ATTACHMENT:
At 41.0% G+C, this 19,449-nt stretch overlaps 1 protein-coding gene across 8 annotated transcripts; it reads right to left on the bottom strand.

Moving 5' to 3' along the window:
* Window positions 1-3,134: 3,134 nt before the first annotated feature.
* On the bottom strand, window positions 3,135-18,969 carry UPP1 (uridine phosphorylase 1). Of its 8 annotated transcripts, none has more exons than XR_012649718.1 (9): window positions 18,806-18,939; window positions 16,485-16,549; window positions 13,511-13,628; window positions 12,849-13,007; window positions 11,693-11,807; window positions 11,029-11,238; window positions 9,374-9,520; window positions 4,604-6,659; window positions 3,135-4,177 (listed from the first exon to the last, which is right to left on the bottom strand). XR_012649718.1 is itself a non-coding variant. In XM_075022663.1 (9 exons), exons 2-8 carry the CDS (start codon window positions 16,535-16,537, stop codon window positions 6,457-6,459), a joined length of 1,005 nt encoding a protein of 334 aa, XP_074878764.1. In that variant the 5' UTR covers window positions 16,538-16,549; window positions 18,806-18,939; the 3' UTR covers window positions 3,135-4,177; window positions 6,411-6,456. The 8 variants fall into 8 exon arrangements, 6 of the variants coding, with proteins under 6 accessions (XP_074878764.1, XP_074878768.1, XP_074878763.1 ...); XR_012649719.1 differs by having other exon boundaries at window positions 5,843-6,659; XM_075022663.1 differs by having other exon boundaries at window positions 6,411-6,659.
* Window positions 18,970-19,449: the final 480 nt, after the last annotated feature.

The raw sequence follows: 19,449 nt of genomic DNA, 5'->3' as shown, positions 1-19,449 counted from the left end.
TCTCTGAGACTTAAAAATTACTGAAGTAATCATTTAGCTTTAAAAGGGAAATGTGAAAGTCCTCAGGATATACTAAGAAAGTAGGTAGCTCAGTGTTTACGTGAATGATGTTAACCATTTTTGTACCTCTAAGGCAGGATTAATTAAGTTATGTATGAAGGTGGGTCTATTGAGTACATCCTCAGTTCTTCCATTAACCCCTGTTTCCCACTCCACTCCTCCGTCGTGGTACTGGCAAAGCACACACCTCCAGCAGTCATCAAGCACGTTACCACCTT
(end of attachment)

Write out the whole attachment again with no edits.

At 41.0% G+C, this 19,449-nt stretch overlaps 1 protein-coding gene across 8 annotated transcripts; it reads right to left on the bottom strand.

Moving 5' to 3' along the window:
* Window positions 1-3,134: 3,134 nt before the first annotated feature.
* On the bottom strand, window positions 3,135-18,969 carry UPP1 (uridine phosphorylase 1). Of its 8 annotated transcripts, none has more exons than XR_012649718.1 (9): window positions 18,806-18,939; window positions 16,485-16,549; window positions 13,511-13,628; window positions 12,849-13,007; window positions 11,693-11,807; window positions 11,029-11,238; window positions 9,374-9,520; window positions 4,604-6,659; window positions 3,135-4,177 (listed from the first exon to the last, which is right to left on the bottom strand). XR_012649718.1 is itself a non-coding variant. In XM_075022663.1 (9 exons), exons 2-8 carry the CDS (start codon window positions 16,535-16,537, stop codon window positions 6,457-6,459), a joined length of 1,005 nt encoding a protein of 334 aa, XP_074878764.1. In that variant the 5' UTR covers window positions 16,538-16,549; window positions 18,806-18,939; the 3' UTR covers window positions 3,135-4,177; window positions 6,411-6,456. The 8 variants fall into 8 exon arrangements, 6 of the variants coding, with proteins under 6 accessions (XP_074878764.1, XP_074878768.1, XP_074878763.1 ...); XR_012649719.1 differs by having other exon boundaries at window positions 5,843-6,659; XM_075022663.1 differs by having other exon boundaries at window positions 6,411-6,659.
* Window positions 18,970-19,449: the final 480 nt, after the last annotated feature.

The raw sequence follows: 19,449 nt of genomic DNA, 5'->3' as shown, positions 1-19,449 counted from the left end.
TCTCTGAGACTTAAAAATTACTGAAGTAATCATTTAGCTTTAAAAGGGAAATGTGAAAGTCCTCAGGATATACTAAGAAAGTAGGTAGCTCAGTGTTTACGTGAATGATGTTAACCATTTTTGTACCTCTAAGGCAGGATTAATTAAGTTATGTATGAAGGTGGGTCTATTGAGTACATCCTCAGTTCTTCCATTAACCCCTGTTTCCCACTCCACTCCTCCGTCGTGGTACTGGCAAAGCACACACCTCCAGCAGTCATCAAGCACGTTACCACCTT